Frequently Asked Questions

I’ve never had to look into care for a loved one before. What should I do first?

Call Vista Care Centers at 330-259-9396. We’ll ask you for some preliminary information. Then, if you agree, we’ll set up a visit from a Vista Care Center nurse to learn more. This visit can take place at the hospital, or at home, depending on your loved one’s current status. We have many options available, and we’ll give you the information you need to make an informed choice.

How do you go about determining the proper level of care for my loved one?

Two considerations are taken into account:

  1. How much medical care and nursing supervision will your loved one need in order to have the best quality of life possible?
  2. How well he or she can manage daily routine activities (e.g., bathing, use of the bathroom, dressing, eating, walking, etc.).

What portion of care at Vista Care Centers will insurance pay?

The answer varies, of course. As a rule, insurance will not pay for routine, custodial care (unless the patient has a long-term care policy). However, an individual who has been in the hospital or had an acute change in condition may be a candidate for skilled nursing or rehabilitation care, which is typically covered by insurance. You will need to obtain pre-authorization for your loved one before he or she can be admitted. Your case manager at Vista Care Centers can help with this and work with the insurance company as needed. In order for a resident’s care to be continued, and he or she has to show improvement, and the insurance companies must be kept apprised of their progress.

What portion of Vista Care Centers services will Medicare pay?

Several considerations come into play when answering this question. Medicaid or private payment covers most of our services. Medicare may pay for some services if skilled nursing care is required and certain specific needs are including. The amount of time over which payment can be made is limited, and . In addition, a minimum three-day hospital stay is required before a patient can be eligible for Medicare payment. A Vista social service worker can help you understand the various regulations.

I have a loved one who is about to become a resident at a Vista Care Centers facility. Are there legal documents I should consider having on her behalf?

Check with your loved one’s attorney about creating Financial Power of Attorney and Advance Directives. Other considerations: a Living Will, and making arrangements in advance for funeral service and burial. The time to talk with your loved one about these issues is now, rather than later.

When can I visit my loved one at Vista Care Centers?

Our visiting hours are flexible. Friends and family are welcome at any reasonable hour; however, we ask them to understand that treatment, therapy or other forms of care may take precedence over their visit. Please don’t interfere when these procedures are taking place.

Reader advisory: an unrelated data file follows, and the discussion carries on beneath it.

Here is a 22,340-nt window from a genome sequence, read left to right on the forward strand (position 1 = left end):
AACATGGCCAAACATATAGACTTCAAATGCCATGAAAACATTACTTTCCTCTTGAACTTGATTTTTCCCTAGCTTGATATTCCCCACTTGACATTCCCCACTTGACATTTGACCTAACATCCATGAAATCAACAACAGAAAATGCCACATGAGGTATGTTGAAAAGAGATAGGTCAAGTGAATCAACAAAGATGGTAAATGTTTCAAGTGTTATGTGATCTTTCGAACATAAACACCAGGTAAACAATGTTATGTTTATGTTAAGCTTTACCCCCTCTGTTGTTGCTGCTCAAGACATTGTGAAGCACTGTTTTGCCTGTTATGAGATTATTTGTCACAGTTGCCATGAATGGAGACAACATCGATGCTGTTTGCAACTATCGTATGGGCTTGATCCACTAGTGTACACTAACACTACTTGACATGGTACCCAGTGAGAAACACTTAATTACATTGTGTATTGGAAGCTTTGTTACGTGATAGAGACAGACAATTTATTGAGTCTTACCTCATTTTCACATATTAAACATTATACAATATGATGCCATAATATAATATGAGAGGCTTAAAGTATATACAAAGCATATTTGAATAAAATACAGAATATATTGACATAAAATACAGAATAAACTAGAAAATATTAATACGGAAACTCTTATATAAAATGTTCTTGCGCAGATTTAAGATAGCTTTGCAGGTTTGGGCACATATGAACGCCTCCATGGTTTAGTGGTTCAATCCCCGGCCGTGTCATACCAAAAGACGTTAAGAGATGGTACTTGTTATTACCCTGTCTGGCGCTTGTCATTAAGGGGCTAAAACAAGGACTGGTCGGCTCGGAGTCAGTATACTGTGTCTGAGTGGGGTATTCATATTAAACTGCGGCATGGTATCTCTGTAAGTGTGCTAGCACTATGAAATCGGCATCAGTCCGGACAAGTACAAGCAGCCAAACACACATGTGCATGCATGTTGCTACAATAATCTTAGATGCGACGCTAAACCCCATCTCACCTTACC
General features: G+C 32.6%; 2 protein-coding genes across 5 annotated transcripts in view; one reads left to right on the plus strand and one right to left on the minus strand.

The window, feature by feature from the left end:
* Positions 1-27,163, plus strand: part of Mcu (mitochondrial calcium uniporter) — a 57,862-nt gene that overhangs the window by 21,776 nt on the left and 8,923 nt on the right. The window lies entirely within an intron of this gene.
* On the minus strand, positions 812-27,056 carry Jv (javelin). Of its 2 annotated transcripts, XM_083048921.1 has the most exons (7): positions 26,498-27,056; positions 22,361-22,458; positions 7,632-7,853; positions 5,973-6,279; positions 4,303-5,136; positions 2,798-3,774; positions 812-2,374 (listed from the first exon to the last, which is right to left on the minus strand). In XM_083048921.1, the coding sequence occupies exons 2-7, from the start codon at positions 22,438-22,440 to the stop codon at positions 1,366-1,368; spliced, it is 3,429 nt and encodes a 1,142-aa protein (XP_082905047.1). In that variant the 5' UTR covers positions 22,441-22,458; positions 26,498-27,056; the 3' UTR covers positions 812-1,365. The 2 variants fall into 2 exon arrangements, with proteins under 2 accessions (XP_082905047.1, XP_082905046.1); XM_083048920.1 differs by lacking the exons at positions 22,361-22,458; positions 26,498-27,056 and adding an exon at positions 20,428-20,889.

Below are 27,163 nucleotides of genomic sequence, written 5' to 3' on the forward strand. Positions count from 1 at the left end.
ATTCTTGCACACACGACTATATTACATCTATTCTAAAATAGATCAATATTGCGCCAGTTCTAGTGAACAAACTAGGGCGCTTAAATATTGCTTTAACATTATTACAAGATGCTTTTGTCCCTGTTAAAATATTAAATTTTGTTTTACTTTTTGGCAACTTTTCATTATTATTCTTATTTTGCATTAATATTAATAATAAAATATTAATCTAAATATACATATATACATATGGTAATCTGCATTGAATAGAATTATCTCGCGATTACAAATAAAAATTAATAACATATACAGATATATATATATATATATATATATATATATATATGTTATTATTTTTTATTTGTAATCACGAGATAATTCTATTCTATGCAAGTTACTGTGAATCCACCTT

Can I bring my family member home for a holiday or other short visit?

Here are three things that must be in place before you can do this:

  1. Your loved one’s physician must give his or her approval.
  2. You must have the means to provide the same level of care your loved one receives at Vista.
  3. You need to check with a Vista nurse or social worker about our bed hold policy. A patient who receives Medical Assistance has an annual limit of up to 30 nights of approved leave without losing his or her bed.

Patients receiving rehabilitation or skilled nursing care must not have that care interrupted. You are welcome to celebrate the holidays with your loved one here at Vista Care Centers.

What if my loved one needs to go to the hospital? Will he or she lose her bed at Vista?

For Skilled Nursing patients with Medicaid, a bed will be held for up to 30 days in a calendar year. Medicare patients or their families may pay privately to hold a bed, but Medicare has no provisions for a bed hold when a patient is admitted to the hospital.

My loved one has not adapted well to assisted living. She repeatedly asks to “go home,” even though this is not possible due to her health. What can I do?

The first thing to consider is her mental state. If there is a degree of dementia present, she may have difficulty grasping or even remembering the logical argument as to why she cannot leave, even if it is presented consistently and repeatedly. There are support groups for families dealing with dementia that can help. A Vista social services employee can direct you to one.
If dementia is not involved, then our social services personnel need to know about your situation. They are trained to deal with the specific issues your loved one is dealing with, and can also help you as a family member better cope.
Giving your loved one’s surroundings a more familiar feeling, through the presence of photographs and other personal belongings, can often help bring reassurance. Of course, visiting frequently is also important.